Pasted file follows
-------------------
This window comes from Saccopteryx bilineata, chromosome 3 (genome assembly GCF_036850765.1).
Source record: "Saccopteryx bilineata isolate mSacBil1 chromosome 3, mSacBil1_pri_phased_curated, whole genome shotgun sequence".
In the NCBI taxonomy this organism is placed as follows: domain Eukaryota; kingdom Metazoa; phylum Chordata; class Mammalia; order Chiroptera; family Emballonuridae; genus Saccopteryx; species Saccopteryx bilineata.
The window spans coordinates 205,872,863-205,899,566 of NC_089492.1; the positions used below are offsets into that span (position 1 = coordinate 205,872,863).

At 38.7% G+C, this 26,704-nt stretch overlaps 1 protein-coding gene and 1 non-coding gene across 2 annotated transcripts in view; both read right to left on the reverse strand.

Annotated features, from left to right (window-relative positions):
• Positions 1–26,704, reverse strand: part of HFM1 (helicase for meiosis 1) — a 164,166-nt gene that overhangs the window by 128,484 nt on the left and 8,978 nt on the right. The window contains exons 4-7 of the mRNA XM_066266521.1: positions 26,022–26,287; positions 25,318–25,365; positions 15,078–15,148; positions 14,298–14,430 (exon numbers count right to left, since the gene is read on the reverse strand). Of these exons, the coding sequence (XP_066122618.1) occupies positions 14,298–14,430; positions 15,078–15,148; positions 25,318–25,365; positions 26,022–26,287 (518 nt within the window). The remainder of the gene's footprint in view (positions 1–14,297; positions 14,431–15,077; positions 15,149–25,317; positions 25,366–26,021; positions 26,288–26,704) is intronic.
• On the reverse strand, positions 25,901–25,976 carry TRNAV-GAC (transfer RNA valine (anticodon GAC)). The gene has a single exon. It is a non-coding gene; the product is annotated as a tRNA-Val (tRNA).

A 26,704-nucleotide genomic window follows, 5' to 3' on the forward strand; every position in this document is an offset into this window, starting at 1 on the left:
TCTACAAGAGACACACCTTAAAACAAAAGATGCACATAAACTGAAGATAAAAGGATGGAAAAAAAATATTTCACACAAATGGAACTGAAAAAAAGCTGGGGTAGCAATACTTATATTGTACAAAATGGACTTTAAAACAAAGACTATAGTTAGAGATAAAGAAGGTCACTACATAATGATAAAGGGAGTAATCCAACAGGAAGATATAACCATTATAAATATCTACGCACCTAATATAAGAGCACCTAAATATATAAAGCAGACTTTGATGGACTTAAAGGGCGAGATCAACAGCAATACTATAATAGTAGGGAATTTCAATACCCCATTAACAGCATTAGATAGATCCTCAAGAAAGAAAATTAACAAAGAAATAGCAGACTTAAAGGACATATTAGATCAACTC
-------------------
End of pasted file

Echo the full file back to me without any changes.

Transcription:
This window comes from Saccopteryx bilineata, chromosome 3 (genome assembly GCF_036850765.1).
Source record: "Saccopteryx bilineata isolate mSacBil1 chromosome 3, mSacBil1_pri_phased_curated, whole genome shotgun sequence".
In the NCBI taxonomy this organism is placed as follows: domain Eukaryota; kingdom Metazoa; phylum Chordata; class Mammalia; order Chiroptera; family Emballonuridae; genus Saccopteryx; species Saccopteryx bilineata.
The window spans coordinates 205,872,863-205,899,566 of NC_089492.1; the positions used below are offsets into that span (position 1 = coordinate 205,872,863).

At 38.7% G+C, this 26,704-nt stretch overlaps 1 protein-coding gene and 1 non-coding gene across 2 annotated transcripts in view; both read right to left on the reverse strand.

Annotated features, from left to right (window-relative positions):
• Positions 1–26,704, reverse strand: part of HFM1 (helicase for meiosis 1) — a 164,166-nt gene that overhangs the window by 128,484 nt on the left and 8,978 nt on the right. The window contains exons 4-7 of the mRNA XM_066266521.1: positions 26,022–26,287; positions 25,318–25,365; positions 15,078–15,148; positions 14,298–14,430 (exon numbers count right to left, since the gene is read on the reverse strand). Of these exons, the coding sequence (XP_066122618.1) occupies positions 14,298–14,430; positions 15,078–15,148; positions 25,318–25,365; positions 26,022–26,287 (518 nt within the window). The remainder of the gene's footprint in view (positions 1–14,297; positions 14,431–15,077; positions 15,149–25,317; positions 25,366–26,021; positions 26,288–26,704) is intronic.
• On the reverse strand, positions 25,901–25,976 carry TRNAV-GAC (transfer RNA valine (anticodon GAC)). The gene has a single exon. It is a non-coding gene; the product is annotated as a tRNA-Val (tRNA).

A 26,704-nucleotide genomic window follows, 5' to 3' on the forward strand; every position in this document is an offset into this window, starting at 1 on the left:
TCTACAAGAGACACACCTTAAAACAAAAGATGCACATAAACTGAAGATAAAAGGATGGAAAAAAAATATTTCACACAAATGGAACTGAAAAAAAGCTGGGGTAGCAATACTTATATTGTACAAAATGGACTTTAAAACAAAGACTATAGTTAGAGATAAAGAAGGTCACTACATAATGATAAAGGGAGTAATCCAACAGGAAGATATAACCATTATAAATATCTACGCACCTAATATAAGAGCACCTAAATATATAAAGCAGACTTTGATGGACTTAAAGGGCGAGATCAACAGCAATACTATAATAGTAGGGAATTTCAATACCCCATTAACAGCATTAGATAGATCCTCAAGAAAGAAAATTAACAAAGAAATAGCAGACTTAAAGGACATATTAGATCAACTC